Friday, February 22, 2008

Weird statements about Denny-Sealth

I received an email from a teacher at Sealth in which a number of intriguing items were brought to my attention.

First, here is a mysterious statement from the minutes of March 9, 2007 meeting of the BEX Oversight Committee:

"Denny-Sealth at $125M is the most expensive project the District has attempted and is probably the first of a new model of addressing middle and high schools together."

What new model? Co-located campuses? And what high schools are they going to address together with a middle school? After BEX III, the only high schools that won't have had recent top to bottom renovations will be Sealth, Rainier Beach, and Ingraham. As Fred Stephens said at that meeting, "At the end of BEX III, every high school will have received improvements."

Here's another funny statement from those minutes: "This group [the BEX Oversight Committee] learns of every major BEX issue or concern before it goes to the Board."

Hmmm. Really? And how do they learn of it? From the staff and the vendors.

Check out this entry from the minutes of the October 12, 2007 meeting:

"• Director DeBell: There are community concerns around the interface between middle and high school. The design seems to reflect solving of those concerns. Eighth grade parents are especially concerned about safety.
• Robert Evans responded that there have been many public meetings and problems are being resolved."

Many public meetings? How many? Problems are being resolved? They don't look that resolved to me.

When the committee next met, in December, there was a lot more discussion about stakeholder opposition to the project.

Here's something interesting. It is a presentation that Don Gillmore, of Seattle Public Schools, made to the Council of Educational Facility Planners International (CEFPI) in October of 2007 in Toronto. It is titled "Planning Non-Traditional Schools - An Evolutional Process".

Here are some interesting quotes from that presentation:

Slide #3: "Planning process now involves all stakeholders in all school plans
Stakeholders analysis process involves all partners in a non-traditional school"

All stakeholders were not included in all school plans. What the heck is he talking about? The decision to co-locate Denny at Sealth was made before any stakeholders were consulted about anything.

It was interesting to see Mr. Gillmore characterize Denny-Sealth as a non-traditional school. I don't think we have heard that characterization locally. On slide #5 he notes that Denny-Sealth will be "District’s first combined major middle school and high school campus" that it will have a "2100 student population". He also noted "Community skepticism regarding 6-12 campus". But how could there be skepticism when all stakeholders have been involved in all school plans?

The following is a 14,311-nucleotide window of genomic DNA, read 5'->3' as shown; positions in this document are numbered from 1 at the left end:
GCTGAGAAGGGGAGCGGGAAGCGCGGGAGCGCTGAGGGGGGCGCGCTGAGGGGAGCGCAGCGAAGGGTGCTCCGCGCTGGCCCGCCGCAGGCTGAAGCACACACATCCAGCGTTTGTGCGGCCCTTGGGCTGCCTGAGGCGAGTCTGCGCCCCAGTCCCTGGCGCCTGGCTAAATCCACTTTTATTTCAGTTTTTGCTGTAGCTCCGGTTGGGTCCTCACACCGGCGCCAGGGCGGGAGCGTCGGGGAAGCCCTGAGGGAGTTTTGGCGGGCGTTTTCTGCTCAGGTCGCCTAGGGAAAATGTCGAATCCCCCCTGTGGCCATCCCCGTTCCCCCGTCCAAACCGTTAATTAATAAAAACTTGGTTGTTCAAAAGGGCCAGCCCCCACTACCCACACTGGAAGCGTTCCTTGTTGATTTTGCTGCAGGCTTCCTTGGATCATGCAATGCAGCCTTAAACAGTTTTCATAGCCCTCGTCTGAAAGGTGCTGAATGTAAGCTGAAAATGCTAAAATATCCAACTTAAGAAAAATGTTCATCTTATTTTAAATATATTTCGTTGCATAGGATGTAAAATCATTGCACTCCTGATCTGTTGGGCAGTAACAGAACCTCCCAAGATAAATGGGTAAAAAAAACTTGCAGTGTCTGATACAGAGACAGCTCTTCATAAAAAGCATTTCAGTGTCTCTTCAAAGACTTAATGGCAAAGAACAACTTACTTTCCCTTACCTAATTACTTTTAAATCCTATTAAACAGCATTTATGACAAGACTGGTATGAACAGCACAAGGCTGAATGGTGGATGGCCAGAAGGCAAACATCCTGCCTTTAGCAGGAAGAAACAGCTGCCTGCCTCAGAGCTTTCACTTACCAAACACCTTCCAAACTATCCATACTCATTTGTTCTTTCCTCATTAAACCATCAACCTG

On slide #14, he again notes: "Community resistance to combining campus". Slide #15 has an eloborate and complicated "Goals Diagram". One of the four main goals on the diagram is "Project Support By the Community". I don't think that goal has been met.

On slide #24 Mr. Gillmore touts the benefits of his process including "People feel heard".

At the CEFPI conference in Toronto, the planning process for Denny-Sealth was put forward as a "successful planning process to identify stakeholders, establish goals, and develop and prioritize strategies for implementing objectives in a very efficient timeframe". The planning process for Denny-Sealth is being presented internationally as a successful process.


Melissa Westbrook said...

I didn't know of any of this (it is impossible to read every single district document although Charlie is giving it the old college try). Am I surprised? No.

Facilities folk to a lot with the facts: twist, manipulate, ignore, make them into half-truths. It's just unbelievable.

An audit of the BEX program is coming sometime. I believe if there was one it would be discovered that, like the Port Commission, there is no malfeasance. But favored vendors, movement of money that is untracked and cost overruns are likely items that would be found.

It may come sooner or it may come later but I told the Board that they want to be out in front of this issue and not caught behind the eight-ball. Whether they listen, well, that's their choice.

Anonymous said...

As one person pointed out, one third of the BEX oversight committee is from Heery. I wonder why there isn't a teacher on that committee? It certainly looks as though there is a conflict of interest there.

As to the power-point from Toronto, I think many parents and future parents of both Sealth and Denny might be surprised that their childen will be attending non-traditional schools.

It is one thing to have a community create a school, as is what happened at Summit K-12, it is another thing to have Gillmore & Company force a non-traditional school on to a community by creating a construction boondoggle that has only created division.

Anonymous said...

Thanks for posting this - we received the same thing and it's in queue as part of a general "Denny-Sealth, days to go till the final vote" update we are working on - your link will be even more helpful than us just reposting what we received, with less-informed analysis as we don't have your expertise!

Melissa Westbrook said...

I just reviewed the Gilmore presentation to the conference in Toronto in Oct. 2007. There was some awfully odd things in it.